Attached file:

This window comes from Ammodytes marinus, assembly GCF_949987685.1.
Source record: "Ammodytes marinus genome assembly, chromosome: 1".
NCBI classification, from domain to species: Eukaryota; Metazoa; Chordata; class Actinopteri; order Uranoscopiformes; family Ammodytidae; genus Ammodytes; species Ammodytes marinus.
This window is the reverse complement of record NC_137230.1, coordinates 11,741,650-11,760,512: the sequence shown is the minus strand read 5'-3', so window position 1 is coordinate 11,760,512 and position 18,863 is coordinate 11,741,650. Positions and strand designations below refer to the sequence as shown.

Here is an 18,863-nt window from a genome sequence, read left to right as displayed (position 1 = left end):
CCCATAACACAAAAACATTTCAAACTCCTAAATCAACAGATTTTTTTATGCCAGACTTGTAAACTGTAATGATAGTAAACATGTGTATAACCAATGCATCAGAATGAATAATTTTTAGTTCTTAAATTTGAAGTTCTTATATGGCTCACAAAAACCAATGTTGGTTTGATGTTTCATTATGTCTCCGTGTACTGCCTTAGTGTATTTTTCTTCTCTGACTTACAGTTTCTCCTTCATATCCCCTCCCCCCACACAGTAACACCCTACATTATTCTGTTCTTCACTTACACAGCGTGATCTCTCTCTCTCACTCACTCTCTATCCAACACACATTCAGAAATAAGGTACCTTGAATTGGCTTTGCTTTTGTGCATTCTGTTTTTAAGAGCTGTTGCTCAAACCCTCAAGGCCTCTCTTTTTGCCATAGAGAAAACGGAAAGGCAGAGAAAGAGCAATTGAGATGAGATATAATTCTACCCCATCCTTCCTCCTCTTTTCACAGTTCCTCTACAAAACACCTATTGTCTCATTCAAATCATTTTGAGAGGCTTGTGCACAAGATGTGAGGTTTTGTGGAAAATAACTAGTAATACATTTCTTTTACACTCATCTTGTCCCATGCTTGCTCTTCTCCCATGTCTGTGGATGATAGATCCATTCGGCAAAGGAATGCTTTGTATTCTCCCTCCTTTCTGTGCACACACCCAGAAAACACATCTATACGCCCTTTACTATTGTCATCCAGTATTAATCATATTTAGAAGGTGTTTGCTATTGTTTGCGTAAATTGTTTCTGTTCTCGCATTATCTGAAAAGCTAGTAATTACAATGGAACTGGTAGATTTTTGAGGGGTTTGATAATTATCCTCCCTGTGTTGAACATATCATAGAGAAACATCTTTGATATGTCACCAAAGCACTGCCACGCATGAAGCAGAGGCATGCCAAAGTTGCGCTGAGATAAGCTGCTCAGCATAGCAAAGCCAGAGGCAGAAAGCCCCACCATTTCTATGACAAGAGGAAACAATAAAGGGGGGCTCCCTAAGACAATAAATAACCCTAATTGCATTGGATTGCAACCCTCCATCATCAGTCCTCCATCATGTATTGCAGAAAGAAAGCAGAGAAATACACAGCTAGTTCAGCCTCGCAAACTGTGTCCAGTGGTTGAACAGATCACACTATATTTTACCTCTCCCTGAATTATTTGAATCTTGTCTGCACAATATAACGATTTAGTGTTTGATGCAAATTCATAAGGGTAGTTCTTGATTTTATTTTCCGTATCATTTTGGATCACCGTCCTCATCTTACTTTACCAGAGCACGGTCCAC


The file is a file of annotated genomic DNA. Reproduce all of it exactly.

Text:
This window comes from Ammodytes marinus, assembly GCF_949987685.1.
Source record: "Ammodytes marinus genome assembly, chromosome: 1".
NCBI classification, from domain to species: Eukaryota; Metazoa; Chordata; class Actinopteri; order Uranoscopiformes; family Ammodytidae; genus Ammodytes; species Ammodytes marinus.
This window is the reverse complement of record NC_137230.1, coordinates 11,741,650-11,760,512: the sequence shown is the minus strand read 5'-3', so window position 1 is coordinate 11,760,512 and position 18,863 is coordinate 11,741,650. Positions and strand designations below refer to the sequence as shown.

Here is an 18,863-nt window from a genome sequence, read left to right as displayed (position 1 = left end):
CCCATAACACAAAAACATTTCAAACTCCTAAATCAACAGATTTTTTTATGCCAGACTTGTAAACTGTAATGATAGTAAACATGTGTATAACCAATGCATCAGAATGAATAATTTTTAGTTCTTAAATTTGAAGTTCTTATATGGCTCACAAAAACCAATGTTGGTTTGATGTTTCATTATGTCTCCGTGTACTGCCTTAGTGTATTTTTCTTCTCTGACTTACAGTTTCTCCTTCATATCCCCTCCCCCCACACAGTAACACCCTACATTATTCTGTTCTTCACTTACACAGCGTGATCTCTCTCTCTCACTCACTCTCTATCCAACACACATTCAGAAATAAGGTACCTTGAATTGGCTTTGCTTTTGTGCATTCTGTTTTTAAGAGCTGTTGCTCAAACCCTCAAGGCCTCTCTTTTTGCCATAGAGAAAACGGAAAGGCAGAGAAAGAGCAATTGAGATGAGATATAATTCTACCCCATCCTTCCTCCTCTTTTCACAGTTCCTCTACAAAACACCTATTGTCTCATTCAAATCATTTTGAGAGGCTTGTGCACAAGATGTGAGGTTTTGTGGAAAATAACTAGTAATACATTTCTTTTACACTCATCTTGTCCCATGCTTGCTCTTCTCCCATGTCTGTGGATGATAGATCCATTCGGCAAAGGAATGCTTTGTATTCTCCCTCCTTTCTGTGCACACACCCAGAAAACACATCTATACGCCCTTTACTATTGTCATCCAGTATTAATCATATTTAGAAGGTGTTTGCTATTGTTTGCGTAAATTGTTTCTGTTCTCGCATTATCTGAAAAGCTAGTAATTACAATGGAACTGGTAGATTTTTGAGGGGTTTGATAATTATCCTCCCTGTGTTGAACATATCATAGAGAAACATCTTTGATATGTCACCAAAGCACTGCCACGCATGAAGCAGAGGCATGCCAAAGTTGCGCTGAGATAAGCTGCTCAGCATAGCAAAGCCAGAGGCAGAAAGCCCCACCATTTCTATGACAAGAGGAAACAATAAAGGGGGGCTCCCTAAGACAATAAATAACCCTAATTGCATTGGATTGCAACCCTCCATCATCAGTCCTCCATCATGTATTGCAGAAAGAAAGCAGAGAAATACACAGCTAGTTCAGCCTCGCAAACTGTGTCCAGTGGTTGAACAGATCACACTATATTTTACCTCTCCCTGAATTATTTGAATCTTGTCTGCACAATATAACGATTTAGTGTTTGATGCAAATTCATAAGGGTAGTTCTTGATTTTATTTTCCGTATCATTTTGGATCACCGTCCTCATCTTACTTTACCAGAGCACGGTCCAC